Co-director of Afghan Women’s Mission, Kolhatkar said today: “On the second anniversary of the U.S. bombing of Afghanistan this October 7, the status of the first target in the ‘War on Terror’ is nothing for Bush and friends to write home about. To date, none of the warlords has ever been held accountable for terrorizing the Afghan population…. The lessons learned have not been how best to stabilize a country to pave the way for democracy, but rather on how best to create havoc through purposeful negligence and criminal government actors — with the prime losers being ordinary war-weary civilians….”
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JIM INGALLS
Ingalls is co-director of Afghan Women’s Mission, and a staff scientist at the California Institute of Technology. He has scrutinized the United States’ $1.2 billion “reconstruction package” for Afghanistan. He said today: “While the Bush administration brags about its liberation of Afghanistan and the financial aid it is sending, the $1.2 billion aid package is more about public relations and impressing the world community … [and] catapulting U.S.-backed interim President Hamid Karzai into the permanent presidency in next year’s election.”
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ANNE BRODSKY
Brodsky is author of With All Our Strength: The Revolutionary Association of the Women of Afghanistan and assistant professor of psychology and women’s studies at the University of Maryland, Baltimore County. She said today: “Having recently returned from a month in Afghanistan and in Pakistan, where millions of Afghan refugees still fear returning to their homeland, it is clear to me that our program of U.S. foreign policy there is not turning out well…. Crime is on the rise and criminal warlords are terrorizing people countrywide; voices in favor of freedom, democracy and human rights … are being kept underground through threats, arrest, and violence. Harassment, intimidation, kidnaping, and rape make many girls and women fearful to leave their homes….”
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MARC HEROLD
Professor of economics at the University of New Hampshire and author of “Blown Away: The Myth and Reality of Precision Bombing in Afghanistan,” Herold has documented the civilian deaths from U.S. bombs during “Operation Enduring Freedom” in Afghanistan. His latest article is “Empty Hat: Foreign Investors Shun Karzai’s Afghanistan.” He said today: “No major foreign equity investment … in Afghanistan has been made, notwithstanding Karzai’s frantic travels abroad seeking to woo investors…. In addition, the investments made cater exclusively to the urban upper-middle classes … and do little to garner mass support and political stability.”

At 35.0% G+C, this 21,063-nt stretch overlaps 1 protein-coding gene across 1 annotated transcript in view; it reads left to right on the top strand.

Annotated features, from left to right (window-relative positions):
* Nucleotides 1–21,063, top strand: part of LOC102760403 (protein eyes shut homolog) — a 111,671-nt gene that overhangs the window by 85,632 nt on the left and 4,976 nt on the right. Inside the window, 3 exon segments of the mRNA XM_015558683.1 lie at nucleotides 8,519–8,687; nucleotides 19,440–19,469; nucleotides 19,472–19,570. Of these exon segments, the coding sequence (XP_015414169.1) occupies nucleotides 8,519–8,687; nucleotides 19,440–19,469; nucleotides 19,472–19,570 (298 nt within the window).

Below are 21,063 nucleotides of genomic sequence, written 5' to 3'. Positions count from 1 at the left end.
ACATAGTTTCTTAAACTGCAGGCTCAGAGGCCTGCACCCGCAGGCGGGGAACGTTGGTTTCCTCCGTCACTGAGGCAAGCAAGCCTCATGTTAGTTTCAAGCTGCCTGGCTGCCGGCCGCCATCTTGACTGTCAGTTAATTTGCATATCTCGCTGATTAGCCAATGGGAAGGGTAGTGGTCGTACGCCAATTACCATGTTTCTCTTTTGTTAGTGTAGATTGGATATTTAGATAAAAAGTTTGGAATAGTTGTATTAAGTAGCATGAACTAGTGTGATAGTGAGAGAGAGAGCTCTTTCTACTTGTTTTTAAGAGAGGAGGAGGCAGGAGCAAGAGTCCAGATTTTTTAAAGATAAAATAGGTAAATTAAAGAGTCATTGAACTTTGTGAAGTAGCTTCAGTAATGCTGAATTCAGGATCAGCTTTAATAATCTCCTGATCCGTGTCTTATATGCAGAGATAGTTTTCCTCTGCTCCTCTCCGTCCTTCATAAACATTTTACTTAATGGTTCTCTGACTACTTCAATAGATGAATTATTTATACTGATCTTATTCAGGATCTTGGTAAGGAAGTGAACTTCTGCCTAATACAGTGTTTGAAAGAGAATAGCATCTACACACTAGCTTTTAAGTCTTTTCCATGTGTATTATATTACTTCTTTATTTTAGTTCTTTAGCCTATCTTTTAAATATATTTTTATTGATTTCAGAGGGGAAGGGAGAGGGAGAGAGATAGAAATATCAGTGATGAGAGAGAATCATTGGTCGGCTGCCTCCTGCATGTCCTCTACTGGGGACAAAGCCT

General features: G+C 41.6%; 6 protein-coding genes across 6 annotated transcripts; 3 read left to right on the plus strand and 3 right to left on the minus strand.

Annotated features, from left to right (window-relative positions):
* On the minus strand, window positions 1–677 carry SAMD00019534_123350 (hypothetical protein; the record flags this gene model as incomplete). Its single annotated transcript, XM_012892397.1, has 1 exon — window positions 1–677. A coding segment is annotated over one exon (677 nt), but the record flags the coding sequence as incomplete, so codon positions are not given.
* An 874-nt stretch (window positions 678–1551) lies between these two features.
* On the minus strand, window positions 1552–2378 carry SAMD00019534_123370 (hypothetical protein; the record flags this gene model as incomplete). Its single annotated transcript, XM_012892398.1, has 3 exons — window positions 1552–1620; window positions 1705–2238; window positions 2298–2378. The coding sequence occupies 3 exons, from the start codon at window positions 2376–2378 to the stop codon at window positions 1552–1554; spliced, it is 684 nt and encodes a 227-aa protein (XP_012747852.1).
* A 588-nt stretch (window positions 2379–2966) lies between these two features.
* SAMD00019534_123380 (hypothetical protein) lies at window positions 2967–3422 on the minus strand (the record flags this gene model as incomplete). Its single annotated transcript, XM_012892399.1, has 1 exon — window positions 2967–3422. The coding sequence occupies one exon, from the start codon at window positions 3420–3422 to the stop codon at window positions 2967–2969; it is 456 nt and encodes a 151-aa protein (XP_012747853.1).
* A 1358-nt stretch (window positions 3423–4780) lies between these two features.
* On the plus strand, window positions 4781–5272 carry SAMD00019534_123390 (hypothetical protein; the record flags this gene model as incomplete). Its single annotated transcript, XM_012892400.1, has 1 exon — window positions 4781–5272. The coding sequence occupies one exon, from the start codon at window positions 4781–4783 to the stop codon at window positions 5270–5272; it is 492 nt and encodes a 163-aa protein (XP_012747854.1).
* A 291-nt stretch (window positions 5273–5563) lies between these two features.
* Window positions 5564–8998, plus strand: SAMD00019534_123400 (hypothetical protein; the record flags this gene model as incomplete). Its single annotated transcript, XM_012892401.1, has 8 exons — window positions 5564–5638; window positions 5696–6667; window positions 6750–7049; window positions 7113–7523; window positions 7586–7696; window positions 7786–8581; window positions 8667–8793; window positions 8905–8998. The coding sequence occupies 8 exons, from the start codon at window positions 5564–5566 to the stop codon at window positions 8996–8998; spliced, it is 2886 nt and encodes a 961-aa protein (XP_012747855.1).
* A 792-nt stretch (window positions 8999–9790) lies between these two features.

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For more information, contact at the Institute for Public Accuracy:
Sam Husseini, (202) 347-0020; or David Zupan, (541) 484-9167

Interviews Available: Wilson, Kay, Iraq Fines

PHILIP AGEE
A former CIA officer, Agee wrote the book Inside the Company: CIA Diary, which named CIA officers and prompted the government to enact the Intelligence Identities Protection Act. Agee now runs a travel services business in Havana. He said today: “The outing of Ambassador Joseph Wilson’s wife as an undercover CIA officer is the kind of dirty politics we’ve come to expect from this White House. The ambassador poked a hole in the pack of lies Bush used to justify the invasion of Iraq. And so now there appears to be a violation of the Intelligence Identities Protection Act from the White House of the son of the president who worked so hard as CIA director and then as vice president for passage of this law. The motives here are totally different from the motives that others and I had in exposing CIA people in the 1970s. Ours were political in attacking the U.S. policy of using the CIA to establish and support the bloody dictatorships of that time in Chile, Argentina, Uruguay, Brazil and other countries.”